The Queensland Tourism Industry Council’s Daniel Gschwind applauded the anticipated modification of New Zealand’s border controls.
“It’s really important for our industry, and I would think for many families spread across the ditch here, it’s very important to get our connection going again,” he said.
“We’re practically one market. New Zealand is often treated as almost part of our domestic network.”
“It is quite, almost bizarre, that we’re cut off from New Zealand while we engage with the rest of the world,” Mr Gschwind said.
Tourism Industry Aotearoa welcomed the decisions, but warned that the government must be ready to lift self-isolation rules as soon as health threats subside.
While the criteria were in place, New Zealand stayed off the radar for overseas visitors, according to spokeswoman Ann-Marie Johnson.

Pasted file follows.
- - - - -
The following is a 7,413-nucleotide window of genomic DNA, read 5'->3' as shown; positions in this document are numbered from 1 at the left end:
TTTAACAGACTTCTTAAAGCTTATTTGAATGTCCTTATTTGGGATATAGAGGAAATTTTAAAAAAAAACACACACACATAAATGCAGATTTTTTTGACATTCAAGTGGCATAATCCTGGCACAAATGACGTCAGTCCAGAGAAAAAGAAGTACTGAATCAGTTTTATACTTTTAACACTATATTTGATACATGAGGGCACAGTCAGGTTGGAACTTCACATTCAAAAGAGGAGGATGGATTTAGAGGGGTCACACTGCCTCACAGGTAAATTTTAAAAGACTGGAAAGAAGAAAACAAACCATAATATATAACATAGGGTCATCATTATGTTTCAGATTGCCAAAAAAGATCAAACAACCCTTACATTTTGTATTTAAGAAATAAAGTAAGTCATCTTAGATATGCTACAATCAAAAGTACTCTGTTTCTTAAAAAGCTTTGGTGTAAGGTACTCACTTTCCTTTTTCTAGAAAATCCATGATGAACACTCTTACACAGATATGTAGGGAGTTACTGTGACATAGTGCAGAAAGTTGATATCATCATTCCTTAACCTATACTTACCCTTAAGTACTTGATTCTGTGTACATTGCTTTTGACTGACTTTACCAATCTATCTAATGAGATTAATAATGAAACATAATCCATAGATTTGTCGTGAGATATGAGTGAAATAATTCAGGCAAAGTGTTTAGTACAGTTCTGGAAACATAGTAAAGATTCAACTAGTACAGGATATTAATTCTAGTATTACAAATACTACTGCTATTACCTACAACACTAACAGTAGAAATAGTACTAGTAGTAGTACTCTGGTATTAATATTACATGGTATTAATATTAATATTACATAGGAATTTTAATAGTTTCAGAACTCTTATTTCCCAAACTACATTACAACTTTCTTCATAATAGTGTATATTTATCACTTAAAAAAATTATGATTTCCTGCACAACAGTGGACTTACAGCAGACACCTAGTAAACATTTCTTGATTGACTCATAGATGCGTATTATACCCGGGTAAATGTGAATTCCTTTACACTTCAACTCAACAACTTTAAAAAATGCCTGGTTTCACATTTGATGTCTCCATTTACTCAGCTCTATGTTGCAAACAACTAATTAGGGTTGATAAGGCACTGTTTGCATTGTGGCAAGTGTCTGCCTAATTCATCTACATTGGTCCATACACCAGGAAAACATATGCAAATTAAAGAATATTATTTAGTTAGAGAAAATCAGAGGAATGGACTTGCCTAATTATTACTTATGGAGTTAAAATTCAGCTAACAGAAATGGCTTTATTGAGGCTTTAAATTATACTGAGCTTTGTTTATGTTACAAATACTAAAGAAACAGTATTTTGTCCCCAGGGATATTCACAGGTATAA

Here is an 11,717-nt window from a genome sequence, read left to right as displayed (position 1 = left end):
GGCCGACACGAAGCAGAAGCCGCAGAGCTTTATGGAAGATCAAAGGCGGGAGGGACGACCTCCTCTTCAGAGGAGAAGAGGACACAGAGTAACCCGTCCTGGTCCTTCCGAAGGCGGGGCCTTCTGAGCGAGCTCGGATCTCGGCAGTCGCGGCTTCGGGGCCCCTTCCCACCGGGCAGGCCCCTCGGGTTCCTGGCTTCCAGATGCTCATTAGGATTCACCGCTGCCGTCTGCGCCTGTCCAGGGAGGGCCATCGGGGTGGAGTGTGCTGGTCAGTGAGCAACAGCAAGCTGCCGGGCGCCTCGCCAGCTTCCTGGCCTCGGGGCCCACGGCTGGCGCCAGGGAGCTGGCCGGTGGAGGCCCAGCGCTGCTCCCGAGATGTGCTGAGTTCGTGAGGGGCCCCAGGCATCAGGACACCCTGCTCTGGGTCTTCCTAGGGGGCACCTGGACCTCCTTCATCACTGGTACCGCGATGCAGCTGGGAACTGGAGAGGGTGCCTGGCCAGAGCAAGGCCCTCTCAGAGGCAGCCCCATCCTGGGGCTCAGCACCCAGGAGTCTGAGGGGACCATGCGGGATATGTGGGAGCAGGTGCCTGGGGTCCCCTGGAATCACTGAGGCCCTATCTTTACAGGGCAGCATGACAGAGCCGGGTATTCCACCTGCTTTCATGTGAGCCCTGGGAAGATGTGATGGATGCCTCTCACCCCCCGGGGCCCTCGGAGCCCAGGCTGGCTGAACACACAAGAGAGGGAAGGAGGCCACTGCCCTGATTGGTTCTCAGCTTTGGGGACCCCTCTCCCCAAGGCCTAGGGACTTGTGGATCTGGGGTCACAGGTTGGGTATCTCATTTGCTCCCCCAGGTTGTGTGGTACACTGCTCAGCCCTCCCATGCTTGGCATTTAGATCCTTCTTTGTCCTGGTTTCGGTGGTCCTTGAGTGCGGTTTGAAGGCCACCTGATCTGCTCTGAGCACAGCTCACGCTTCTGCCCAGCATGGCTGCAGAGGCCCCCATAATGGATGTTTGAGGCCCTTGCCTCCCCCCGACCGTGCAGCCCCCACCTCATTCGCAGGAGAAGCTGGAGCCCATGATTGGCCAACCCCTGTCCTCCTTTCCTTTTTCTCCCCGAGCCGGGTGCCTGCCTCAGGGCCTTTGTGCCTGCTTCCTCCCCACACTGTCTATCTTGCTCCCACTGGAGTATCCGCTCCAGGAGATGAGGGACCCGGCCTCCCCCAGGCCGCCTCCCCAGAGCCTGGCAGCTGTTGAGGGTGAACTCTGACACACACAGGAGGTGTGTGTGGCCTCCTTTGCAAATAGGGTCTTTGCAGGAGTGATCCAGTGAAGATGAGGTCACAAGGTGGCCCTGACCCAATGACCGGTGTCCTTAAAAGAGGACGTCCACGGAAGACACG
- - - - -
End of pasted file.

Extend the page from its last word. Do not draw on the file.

“The need for self-isolation is questionable, especially if Omicron becomes endemic in the community as modelling suggests,” she said.
“With risks equalised between New Zealand and overseas, the rationale for keeping self-isolation rules in place no longer exists.”
According to a poll conducted by Tourism New Zealand in mid-2021, more than 80% of Australians interested in visiting the nation wanted to do so for a vacation, while 21% wanted to see relatives.
“I would so like to go home and hug my dad and you know, see how he is face-to-face,” Ms Broederlow said, adding that she was not hurrying to book plane tickets since they are concerned about getting detained in New Zealand.
With 147 new COVID cases announced on Thursday, the country is dealing with a rising Omicron outbreak, although one that is tiny in comparison to Australia’s.
As additional international travelers come, the virus is projected to spread further.
Ms Broederlow and her husband have opted to stay in Australia for the time being, fearing being separated from their boys and other family members.
“There’s just too much uncertainty and it’s gonna take a long time to revive the crippled tourism between the countries and economies,” she said.